Category Archives: Loans and Indebtedness

Settling Large Tax Debts with the IRS Just Became Easier

It seems you can not watch TV, listen to the radio, or read the newspaper without seeing at least one of those ads for someone claiming to be a “Tax Specialist” who can fix your IRS problems.  Helping people with tax issues seems to be big business these days.  Most of these advertisements are pushing what is a rather longstanding program with the IRS known as the “Offer in Compromise.”  In my experience, the Offer Program is an excellent program with one significant caveat; you must meet the stringent requirements to qualify.  None of the ads bother to mention this important detail.

                Last month the IRS announced that in 2010 they accepted 27% of all Offers submitted.  In 2011 that number rose to 34%.  In my estimation, those numbers are too low.  Given how the Offer Program works, acceptance rates should be well over 80%.  What this means to me is that too many offers are being submitted by people that don’t qualify.  This would seem to reinforce my impression that too many people claiming to be “Tax Specialists” are really just salespeople.  Like anything that is important in life, if you need professional assistance make sure you find someone who knows what they are doing.

                There are a lot of details behind the Offer in Compromise process.  At the heart of it, the IRS is measuring a taxpayer’s ability to pay by quantifying both the taxpayer’s equity in assets and available cash flow.  Understanding the rules that underlie how this calculation is arrived at is critical.  Just this month, the IRS announced some very favorable changes to some of these rules which should show a significant improvement in the acceptance rates of submitted Offers.  In my practice, this will mean that a lot more people should now have the opportunity to settle substantial tax obligations for much less than what is owed.  This very recent change in a longstanding program is clearly an indication that the IRS would like to resolve more cases than recent statistics indicate.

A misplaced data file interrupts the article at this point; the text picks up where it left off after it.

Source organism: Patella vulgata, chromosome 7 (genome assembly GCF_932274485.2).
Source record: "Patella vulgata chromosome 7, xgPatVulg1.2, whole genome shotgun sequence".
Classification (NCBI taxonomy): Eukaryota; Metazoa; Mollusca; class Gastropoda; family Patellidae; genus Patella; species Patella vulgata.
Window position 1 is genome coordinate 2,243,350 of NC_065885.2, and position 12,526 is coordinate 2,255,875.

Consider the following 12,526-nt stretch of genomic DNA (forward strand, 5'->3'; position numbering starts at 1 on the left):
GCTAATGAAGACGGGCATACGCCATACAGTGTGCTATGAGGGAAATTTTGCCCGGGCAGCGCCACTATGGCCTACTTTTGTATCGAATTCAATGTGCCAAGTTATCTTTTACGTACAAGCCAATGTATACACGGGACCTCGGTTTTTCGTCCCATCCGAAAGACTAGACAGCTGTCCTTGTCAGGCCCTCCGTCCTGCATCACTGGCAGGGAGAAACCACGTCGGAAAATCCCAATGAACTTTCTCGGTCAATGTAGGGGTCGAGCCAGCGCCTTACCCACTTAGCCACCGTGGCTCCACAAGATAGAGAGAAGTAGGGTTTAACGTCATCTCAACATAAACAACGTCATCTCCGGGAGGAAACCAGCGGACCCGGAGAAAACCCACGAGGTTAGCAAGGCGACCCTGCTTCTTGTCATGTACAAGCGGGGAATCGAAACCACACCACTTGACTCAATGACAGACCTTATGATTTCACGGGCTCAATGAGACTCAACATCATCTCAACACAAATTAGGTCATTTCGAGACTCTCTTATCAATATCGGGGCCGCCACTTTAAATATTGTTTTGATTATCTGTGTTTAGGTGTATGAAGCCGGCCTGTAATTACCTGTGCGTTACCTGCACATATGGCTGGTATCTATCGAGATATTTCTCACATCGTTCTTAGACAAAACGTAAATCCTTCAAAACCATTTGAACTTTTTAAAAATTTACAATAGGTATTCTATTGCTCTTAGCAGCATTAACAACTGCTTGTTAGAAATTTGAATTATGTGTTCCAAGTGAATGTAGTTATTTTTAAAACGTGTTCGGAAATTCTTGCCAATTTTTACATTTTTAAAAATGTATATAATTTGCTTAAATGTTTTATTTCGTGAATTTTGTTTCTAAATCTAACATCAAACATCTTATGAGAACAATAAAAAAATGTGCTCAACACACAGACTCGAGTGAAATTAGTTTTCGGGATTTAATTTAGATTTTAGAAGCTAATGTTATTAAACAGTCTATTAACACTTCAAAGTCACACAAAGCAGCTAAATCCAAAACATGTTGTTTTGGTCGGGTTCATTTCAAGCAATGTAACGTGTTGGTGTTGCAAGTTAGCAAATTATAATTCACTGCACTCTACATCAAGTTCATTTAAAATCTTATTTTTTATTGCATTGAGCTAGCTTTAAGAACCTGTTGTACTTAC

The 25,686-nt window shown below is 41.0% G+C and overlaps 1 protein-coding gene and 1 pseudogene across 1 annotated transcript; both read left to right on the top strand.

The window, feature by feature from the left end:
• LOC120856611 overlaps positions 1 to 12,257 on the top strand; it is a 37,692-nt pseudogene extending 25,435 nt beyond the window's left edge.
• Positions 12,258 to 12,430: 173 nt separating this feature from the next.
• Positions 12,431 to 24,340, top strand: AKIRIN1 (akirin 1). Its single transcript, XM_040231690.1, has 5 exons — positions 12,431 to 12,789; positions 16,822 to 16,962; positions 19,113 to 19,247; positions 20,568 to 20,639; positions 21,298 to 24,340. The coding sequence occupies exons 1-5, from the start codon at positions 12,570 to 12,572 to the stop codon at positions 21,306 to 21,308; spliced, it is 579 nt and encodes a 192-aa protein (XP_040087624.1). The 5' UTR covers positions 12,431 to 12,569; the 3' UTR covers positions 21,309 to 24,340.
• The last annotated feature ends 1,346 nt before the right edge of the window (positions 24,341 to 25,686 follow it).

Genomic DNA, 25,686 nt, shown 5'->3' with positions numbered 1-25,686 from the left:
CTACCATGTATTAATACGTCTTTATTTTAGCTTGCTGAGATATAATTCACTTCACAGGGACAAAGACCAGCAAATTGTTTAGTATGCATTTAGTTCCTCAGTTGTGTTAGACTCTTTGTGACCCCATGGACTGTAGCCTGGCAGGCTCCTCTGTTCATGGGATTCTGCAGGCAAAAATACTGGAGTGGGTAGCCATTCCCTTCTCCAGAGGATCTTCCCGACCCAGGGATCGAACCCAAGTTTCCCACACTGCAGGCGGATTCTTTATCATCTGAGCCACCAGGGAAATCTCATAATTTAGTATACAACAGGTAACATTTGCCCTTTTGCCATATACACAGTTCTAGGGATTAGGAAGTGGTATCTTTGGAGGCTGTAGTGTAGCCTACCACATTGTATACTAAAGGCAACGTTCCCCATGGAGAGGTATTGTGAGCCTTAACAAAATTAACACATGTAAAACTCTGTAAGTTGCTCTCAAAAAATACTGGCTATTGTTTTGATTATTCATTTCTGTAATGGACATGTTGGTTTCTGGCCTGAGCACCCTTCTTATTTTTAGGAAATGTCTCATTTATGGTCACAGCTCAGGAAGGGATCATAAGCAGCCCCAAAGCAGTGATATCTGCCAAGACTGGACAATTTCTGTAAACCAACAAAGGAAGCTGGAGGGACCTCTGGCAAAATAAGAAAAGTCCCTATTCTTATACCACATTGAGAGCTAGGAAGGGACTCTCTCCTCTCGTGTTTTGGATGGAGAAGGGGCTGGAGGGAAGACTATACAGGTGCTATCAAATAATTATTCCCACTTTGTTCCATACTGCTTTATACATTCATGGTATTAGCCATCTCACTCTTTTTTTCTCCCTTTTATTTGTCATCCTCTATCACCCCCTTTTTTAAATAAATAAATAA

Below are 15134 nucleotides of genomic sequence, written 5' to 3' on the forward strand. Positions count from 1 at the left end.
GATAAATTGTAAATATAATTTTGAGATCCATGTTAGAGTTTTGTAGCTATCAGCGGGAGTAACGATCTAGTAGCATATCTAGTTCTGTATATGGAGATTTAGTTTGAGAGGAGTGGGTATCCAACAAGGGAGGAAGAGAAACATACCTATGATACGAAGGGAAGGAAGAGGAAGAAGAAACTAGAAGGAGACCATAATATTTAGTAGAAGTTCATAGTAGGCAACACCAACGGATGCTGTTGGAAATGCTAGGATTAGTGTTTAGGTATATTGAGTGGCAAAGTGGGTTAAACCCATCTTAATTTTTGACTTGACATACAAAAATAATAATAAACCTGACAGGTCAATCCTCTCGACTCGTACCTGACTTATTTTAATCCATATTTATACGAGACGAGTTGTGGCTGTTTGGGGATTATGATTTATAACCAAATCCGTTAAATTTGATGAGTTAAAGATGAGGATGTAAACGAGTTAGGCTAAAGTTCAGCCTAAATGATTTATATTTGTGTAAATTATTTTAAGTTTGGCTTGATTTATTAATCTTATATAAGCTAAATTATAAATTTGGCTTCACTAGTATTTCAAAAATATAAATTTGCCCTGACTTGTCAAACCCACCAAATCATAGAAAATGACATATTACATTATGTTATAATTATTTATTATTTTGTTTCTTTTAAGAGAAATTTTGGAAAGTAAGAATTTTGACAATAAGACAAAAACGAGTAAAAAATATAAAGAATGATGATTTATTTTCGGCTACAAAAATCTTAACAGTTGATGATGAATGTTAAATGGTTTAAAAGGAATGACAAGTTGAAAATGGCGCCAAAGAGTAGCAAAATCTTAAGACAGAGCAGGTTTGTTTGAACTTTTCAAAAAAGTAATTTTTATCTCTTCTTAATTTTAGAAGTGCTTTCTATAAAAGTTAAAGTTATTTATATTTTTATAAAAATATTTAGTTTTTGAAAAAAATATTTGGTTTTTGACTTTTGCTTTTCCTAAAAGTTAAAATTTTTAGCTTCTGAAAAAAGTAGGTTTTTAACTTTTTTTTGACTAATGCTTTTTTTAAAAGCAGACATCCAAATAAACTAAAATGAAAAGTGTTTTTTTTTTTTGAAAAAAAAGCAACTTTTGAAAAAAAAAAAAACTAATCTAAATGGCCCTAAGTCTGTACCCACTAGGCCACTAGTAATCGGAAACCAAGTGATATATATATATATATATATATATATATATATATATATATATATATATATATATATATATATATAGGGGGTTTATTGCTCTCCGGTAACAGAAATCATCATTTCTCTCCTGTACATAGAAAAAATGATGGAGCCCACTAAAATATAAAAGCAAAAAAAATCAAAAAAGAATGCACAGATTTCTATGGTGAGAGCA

The Offer in Compromise program is not for everyone.  If a taxpayer cannot settle with an Offer, there are always other options ranging from convincing the IRS that you cannot afford to pay anything to setting up payment arrangements over as much as four or five years.  Experienced tax practitioners should be able to assess key information relatively quickly and steer individuals and businesses to the best solution available.